“One of the prime dissuaders of investment is the onerous prescriptions of the Mining Charter. We are awaiting the court judgment on [some aspects of Mining] Charter 3,” said Lorimer.
Further, he said the government’s idea that a mining right renewal must be treated as an entirely new application and go through an entirely new empowerment process was “laughable”.
Lorimer questioned why other countries were benefiting from another mining boom cycle, which he suggested may even repeat the mining supercycle of the early 2000s. “We missed that supercycle, with our mining actually shrinking during that time. All evidence is, we’ll miss this one too.”
Lorimer said South Africa would fail in its ambitions to create new jobs and add revenue because “the African National Congress never learns and we still have bad policy badly implemented”.
He suggested that the government had to change policy and give the DMRE a job it was capable of doing. “Then it must ensure it does that job, otherwise an even bleaker future awaits.”
EXPLORATION AND HEALTH & SAFETY
Meanwhile, Mantashe said that, without exploration, mining was not sustainable, and that to address this issue, the DMRE was developing an exploration strategy to increase South Africa’s share of the global expenditure in the next three to five years.
He added that the Council for Geoscience had rapidly increased mapping coverage from below 5%, to almost 9% to date, with a particular focus on areas with the greatest potential for recovery of the world-class minerals needed to drive the contemporary economy.
In terms of health and safety, Mantashe said the occupational health and safety statistics show that 2019 remained the domestic mining industry’s safest year, with the lowest fatalities ever recorded at 51 incidents, and with no record of a mine disaster since 2016.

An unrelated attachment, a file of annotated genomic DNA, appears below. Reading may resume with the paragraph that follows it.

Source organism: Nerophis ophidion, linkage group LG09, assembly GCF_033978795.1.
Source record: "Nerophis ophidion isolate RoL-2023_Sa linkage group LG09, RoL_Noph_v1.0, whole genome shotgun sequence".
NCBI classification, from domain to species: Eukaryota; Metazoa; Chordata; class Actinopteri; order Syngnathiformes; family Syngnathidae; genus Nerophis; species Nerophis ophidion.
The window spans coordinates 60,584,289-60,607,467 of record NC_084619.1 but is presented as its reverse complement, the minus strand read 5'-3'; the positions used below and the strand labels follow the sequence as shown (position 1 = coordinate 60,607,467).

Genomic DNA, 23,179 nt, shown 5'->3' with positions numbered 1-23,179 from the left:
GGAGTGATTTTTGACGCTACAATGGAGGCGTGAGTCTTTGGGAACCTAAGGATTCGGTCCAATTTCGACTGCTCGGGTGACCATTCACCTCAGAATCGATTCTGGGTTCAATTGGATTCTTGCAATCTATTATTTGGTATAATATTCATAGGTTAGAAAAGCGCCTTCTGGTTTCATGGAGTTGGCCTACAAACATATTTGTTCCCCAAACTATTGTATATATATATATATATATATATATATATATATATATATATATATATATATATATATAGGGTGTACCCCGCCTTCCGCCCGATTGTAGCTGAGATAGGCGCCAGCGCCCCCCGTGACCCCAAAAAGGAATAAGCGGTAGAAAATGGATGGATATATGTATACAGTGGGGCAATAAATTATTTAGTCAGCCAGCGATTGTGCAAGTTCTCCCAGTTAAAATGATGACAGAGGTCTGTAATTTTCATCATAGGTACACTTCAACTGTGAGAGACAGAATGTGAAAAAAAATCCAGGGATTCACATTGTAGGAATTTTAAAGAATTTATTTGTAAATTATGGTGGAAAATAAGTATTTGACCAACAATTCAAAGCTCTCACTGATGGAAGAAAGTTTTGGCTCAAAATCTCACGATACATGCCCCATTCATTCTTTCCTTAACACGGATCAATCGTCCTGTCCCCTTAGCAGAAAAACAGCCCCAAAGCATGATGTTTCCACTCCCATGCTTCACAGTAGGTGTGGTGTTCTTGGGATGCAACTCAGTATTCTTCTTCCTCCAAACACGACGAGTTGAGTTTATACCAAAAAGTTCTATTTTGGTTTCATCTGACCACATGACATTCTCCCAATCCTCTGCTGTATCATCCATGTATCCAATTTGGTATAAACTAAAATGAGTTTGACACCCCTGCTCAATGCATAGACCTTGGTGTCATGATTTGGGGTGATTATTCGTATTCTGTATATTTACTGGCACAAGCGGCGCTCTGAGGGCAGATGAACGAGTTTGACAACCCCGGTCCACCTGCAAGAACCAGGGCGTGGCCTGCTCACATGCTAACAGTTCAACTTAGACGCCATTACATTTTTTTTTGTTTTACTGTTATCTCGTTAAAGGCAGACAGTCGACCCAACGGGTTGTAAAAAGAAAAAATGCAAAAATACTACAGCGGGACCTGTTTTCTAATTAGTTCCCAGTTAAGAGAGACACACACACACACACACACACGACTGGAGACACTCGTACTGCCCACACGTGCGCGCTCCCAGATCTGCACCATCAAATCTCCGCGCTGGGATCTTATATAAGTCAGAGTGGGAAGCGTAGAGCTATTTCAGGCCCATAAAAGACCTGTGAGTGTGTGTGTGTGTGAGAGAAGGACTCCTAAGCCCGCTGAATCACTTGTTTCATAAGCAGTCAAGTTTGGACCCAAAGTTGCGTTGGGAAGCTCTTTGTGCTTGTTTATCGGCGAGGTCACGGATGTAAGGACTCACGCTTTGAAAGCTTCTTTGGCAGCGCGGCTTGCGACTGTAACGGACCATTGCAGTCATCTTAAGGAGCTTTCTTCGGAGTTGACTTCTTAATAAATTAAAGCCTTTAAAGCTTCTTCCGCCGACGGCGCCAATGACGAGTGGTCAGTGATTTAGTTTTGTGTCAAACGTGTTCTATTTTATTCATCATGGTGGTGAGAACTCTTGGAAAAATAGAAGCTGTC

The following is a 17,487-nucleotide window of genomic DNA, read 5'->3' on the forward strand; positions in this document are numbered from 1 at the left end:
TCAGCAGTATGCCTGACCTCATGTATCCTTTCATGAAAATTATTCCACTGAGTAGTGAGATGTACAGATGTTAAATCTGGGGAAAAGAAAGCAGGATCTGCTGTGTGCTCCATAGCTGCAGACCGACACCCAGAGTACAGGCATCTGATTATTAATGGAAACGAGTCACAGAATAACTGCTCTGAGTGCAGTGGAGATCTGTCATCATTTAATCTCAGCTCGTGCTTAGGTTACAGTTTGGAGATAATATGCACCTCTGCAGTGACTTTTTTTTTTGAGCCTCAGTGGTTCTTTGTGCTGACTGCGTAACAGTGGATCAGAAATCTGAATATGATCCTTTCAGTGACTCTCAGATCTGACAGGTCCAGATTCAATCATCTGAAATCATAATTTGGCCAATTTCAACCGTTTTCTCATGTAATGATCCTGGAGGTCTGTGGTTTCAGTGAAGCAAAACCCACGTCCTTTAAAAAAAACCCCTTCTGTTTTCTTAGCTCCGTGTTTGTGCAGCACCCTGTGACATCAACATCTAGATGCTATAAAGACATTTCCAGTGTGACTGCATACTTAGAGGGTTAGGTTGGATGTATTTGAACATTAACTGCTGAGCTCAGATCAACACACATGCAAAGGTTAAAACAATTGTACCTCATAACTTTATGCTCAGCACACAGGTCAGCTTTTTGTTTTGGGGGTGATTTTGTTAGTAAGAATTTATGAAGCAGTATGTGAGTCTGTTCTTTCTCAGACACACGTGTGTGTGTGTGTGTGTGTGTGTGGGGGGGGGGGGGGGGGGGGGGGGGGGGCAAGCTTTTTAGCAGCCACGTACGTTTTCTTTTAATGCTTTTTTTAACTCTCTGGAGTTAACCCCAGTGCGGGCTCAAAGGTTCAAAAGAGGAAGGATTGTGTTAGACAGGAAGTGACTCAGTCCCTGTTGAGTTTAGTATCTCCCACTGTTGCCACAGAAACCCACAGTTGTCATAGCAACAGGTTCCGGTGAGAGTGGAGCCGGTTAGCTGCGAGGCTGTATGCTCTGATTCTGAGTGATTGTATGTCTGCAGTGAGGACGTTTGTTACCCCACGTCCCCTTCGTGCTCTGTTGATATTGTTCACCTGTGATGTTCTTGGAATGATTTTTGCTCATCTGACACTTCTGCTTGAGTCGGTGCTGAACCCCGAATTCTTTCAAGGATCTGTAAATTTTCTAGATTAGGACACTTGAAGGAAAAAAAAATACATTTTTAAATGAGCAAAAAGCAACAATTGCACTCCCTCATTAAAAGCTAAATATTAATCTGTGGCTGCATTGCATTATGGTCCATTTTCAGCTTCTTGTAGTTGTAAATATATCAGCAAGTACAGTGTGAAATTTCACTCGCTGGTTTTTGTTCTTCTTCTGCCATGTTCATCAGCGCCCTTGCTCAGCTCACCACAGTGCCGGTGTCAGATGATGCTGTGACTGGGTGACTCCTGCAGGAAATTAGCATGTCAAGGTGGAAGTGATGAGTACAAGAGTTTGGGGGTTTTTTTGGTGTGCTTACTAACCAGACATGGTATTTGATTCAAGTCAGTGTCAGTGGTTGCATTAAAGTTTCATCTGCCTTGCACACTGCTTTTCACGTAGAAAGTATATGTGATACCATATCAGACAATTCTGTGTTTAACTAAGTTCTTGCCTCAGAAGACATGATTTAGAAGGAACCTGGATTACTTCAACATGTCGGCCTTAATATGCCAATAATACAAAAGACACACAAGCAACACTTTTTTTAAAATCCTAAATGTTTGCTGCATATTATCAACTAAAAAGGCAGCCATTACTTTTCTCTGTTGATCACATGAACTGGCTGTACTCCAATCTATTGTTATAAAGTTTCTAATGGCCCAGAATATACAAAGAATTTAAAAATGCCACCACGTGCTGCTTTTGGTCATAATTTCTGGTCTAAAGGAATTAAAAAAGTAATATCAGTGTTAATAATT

Nonetheless, he said 60 people died in mining incidents in 2020.
“Fall-of-ground accidents, including seismic-related rock bursts remain a significant challenge in the platinum and gold sectors, especially in deep mines; while transport-related accidents continue to mostly affect the coal and platinum sectors. We will continue to work harder towards the attainment of zero harm in our mines.”
Mantashe added that the number of occupational diseases, nationally, has also decreased from 1 052 cases in the first six months of 2019, to 498 cases during the same period in 2020 – mainly involving cases of noise-induced hearing loss, silicosis and tuberculosis.
In 2020, the mining industry also improved its injury statistics, with 1 747 injuries, compared with 2 452 injuries in 2019.
Meanwhile, he said it was with “delight” that the DMRE noted the mining industry's steps towards electricity self-generation, with Gold Fields to soon build a 40 MW solar photovoltaic plant at its South Deep mine.
“We are inviting all the mining companies that want to test their capacity to self-generate [electricity] to come forward,” he stated.